Easton Journal Articles

Thank You Father Jim – May 2017

by Anne Tarallo

The Pastoral Team at Holy Cross Parish in South Easton has had the pleasure of providing monthly columns called “Misperceptions” for the Easton Journal readers aimed at clarifying, explaining, and sharing the tenets, and practices of the Catholic Church, and for that we are most grateful. Sharing the faith with the readers is a privilege for the team and for the parishioners of Holy Cross.

For our May Column, I would like to stray a bit and devote these words to someone very special who has served Holy Cross Parish for the last nine years. Fr. James (Jim) Fenstermaker, CSC, a member of the Congregation of Holy Cross and Pastor of Holy Cross Parish arrived here in June of 2008 and has faithfully served the parishioners and the Easton community ever since.  For the Congregation of Holy Cross, the policy for a pastor’s parish tenure is six years with a possible three year extension to nine years.  The last nine years have flown by and now, sadly, it is time for Fr. Jim to move on.

Described as a “good soul” by Holy Cross Music Director Chris Iannitelli, Fr. Jim served as Pastor, friend, confidant, business man, spiritual leader, champion of youth, chaplain, and the epitome of a Catholic priest. The role of pastor requires a vast job description that includes all aspects of protecting and nurturing the spiritual, communal, financial, and catechetical (educational) needs of the parishioners and greater community.  Fr. Jim embraced his ministry with much love and with the zeal to successfully lead a spirit-filled, extremely active parish community.

As the spiritual leader, Fr. Jim is charged by canon law to hold the Eucharist as the central core of community of faithful and to proclaim the entirety of the Word of God to the parishioners, educating them in the faith. Fr. Jim cares deeply about the quality of the liturgy (Catholic Mass) and has always taken great care with preparation of the entire liturgy, most especially his outstanding homilies.  Fr. Jim has shared the special moments of the Sacraments with hundreds of families.  Likewise, he has shared the difficult times with families and has been there to comfort, console, and pray with those grieving or facing difficult times.

For the social community, Fr. Jim has presided over a vibrant parish community. He values the social nature of the community and was constantly searching for more ways to bring the community together to get to know each other and to socialize.  With his great big smile and thick Brooklyn accent, Fr. Jim has always been a huge presence at all Holy Cross events.  In addition to the many events hosted by the parish, Holy Cross has always been concerned and involved with the needs of the community.  Fr. Jim is great supporter of the parishes outreach efforts to those in need, rolling up his sleeves whenever needed.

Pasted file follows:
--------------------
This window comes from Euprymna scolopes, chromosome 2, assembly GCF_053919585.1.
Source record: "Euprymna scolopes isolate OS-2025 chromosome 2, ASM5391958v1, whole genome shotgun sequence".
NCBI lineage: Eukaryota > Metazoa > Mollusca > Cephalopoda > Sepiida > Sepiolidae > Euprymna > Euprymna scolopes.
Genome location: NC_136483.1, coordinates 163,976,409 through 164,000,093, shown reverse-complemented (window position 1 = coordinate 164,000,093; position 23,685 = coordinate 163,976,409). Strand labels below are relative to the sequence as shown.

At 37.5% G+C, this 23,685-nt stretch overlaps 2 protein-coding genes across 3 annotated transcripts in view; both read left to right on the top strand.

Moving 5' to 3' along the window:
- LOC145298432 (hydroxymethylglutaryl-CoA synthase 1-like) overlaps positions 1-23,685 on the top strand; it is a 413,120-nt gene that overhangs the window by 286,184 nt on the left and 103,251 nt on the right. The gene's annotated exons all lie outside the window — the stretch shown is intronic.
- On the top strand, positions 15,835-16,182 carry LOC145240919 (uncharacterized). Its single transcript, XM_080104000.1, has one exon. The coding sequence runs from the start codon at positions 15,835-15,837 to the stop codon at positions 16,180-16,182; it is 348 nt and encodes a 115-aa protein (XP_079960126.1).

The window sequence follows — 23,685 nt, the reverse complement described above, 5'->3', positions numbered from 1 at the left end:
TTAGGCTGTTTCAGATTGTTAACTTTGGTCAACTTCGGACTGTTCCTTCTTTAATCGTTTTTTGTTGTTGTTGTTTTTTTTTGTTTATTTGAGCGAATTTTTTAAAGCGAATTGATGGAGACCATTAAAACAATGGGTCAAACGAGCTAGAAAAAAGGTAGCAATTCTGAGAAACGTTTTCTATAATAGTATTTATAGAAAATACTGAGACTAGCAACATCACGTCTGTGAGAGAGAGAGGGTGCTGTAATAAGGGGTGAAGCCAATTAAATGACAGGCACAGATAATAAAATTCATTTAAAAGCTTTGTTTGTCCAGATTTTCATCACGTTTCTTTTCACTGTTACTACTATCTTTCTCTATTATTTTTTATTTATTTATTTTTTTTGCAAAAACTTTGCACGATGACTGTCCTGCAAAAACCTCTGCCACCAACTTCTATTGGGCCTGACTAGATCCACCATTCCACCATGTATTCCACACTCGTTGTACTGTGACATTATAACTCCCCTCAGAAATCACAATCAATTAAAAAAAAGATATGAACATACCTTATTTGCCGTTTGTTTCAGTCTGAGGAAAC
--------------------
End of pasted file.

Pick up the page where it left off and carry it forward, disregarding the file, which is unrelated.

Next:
Leading a parish as leading any organization requires the care and maintenance of the buildings and grounds, assuring quality staffing to serve the needs of the parish, and managing the daily operations of the parish. Parishes depend on weekly donations, fundraising and special fund drives to operate.  Fr. Jim has been steadfast when it comes to being a great steward of the parishioner’s treasure.

As the Catechetical leader of the parish, Fr. Jim has been an incredible support for the Faith Formation programs at Holy Cross. Having had the pleasure of serving with Fr. Jim as the Faith Formation Director, I can certainly say that the spiritual formation of the youth of the parish has been a top priority.  Whether stopping into classrooms, addressing the teens preparing for the Sacrament of Confirmation, joking with the children after mass, or showing off his fish tank, Fr. Jim will always be a beloved Pastor to the parish youth.  As one family with three children described Fr. Jim as “kind, nice, funny, welcoming, always smiling, makes church feel like home, and they all feel loved by him when they speak with him, and we all enjoy his homilies!”
Fr. Jim is a friend to all. Whether joining the “Forever Young” group for lunch, dining with parishioners in their homes, chatting in the office, following family activities and children’s milestones, being there in times of illness and sadness, or jamming on his guitar with the teen music group, he has forged countless friendships in the parish.

In addition to his tireless service to the parish, Fr. Jim also serves as the Chaplain to the Easton Police Department and the Knights of Columbus. While speaking of Fr. Jim’s service to the Police department, Police Chief Gary Sullivan shared his thoughts, “Three years ago, we endured a great loss of a brother police officer and Father Jim stood by our side as we mourned the loss of our friend. Father Jim is a true friend to everyone at the police department, and has made himself available to us countless times.”

So to Fr. Jim we say a great big THANK YOU. You will be missed by so many.  We all wish you the very best in your future assignments and in the many ministries that lay ahead.  While this column is normally called “Misperceptions,” there is no misperception here, Fr. Jim, we love you and again we thank you!!

Anne Tarallo is former Director of Faith Formation at Holy Cross Parish in South Easton. She holds a Master’s degree in Pastoral Theology.

Catholic Christians – April 2017

Father Brad Metz, C.S.C.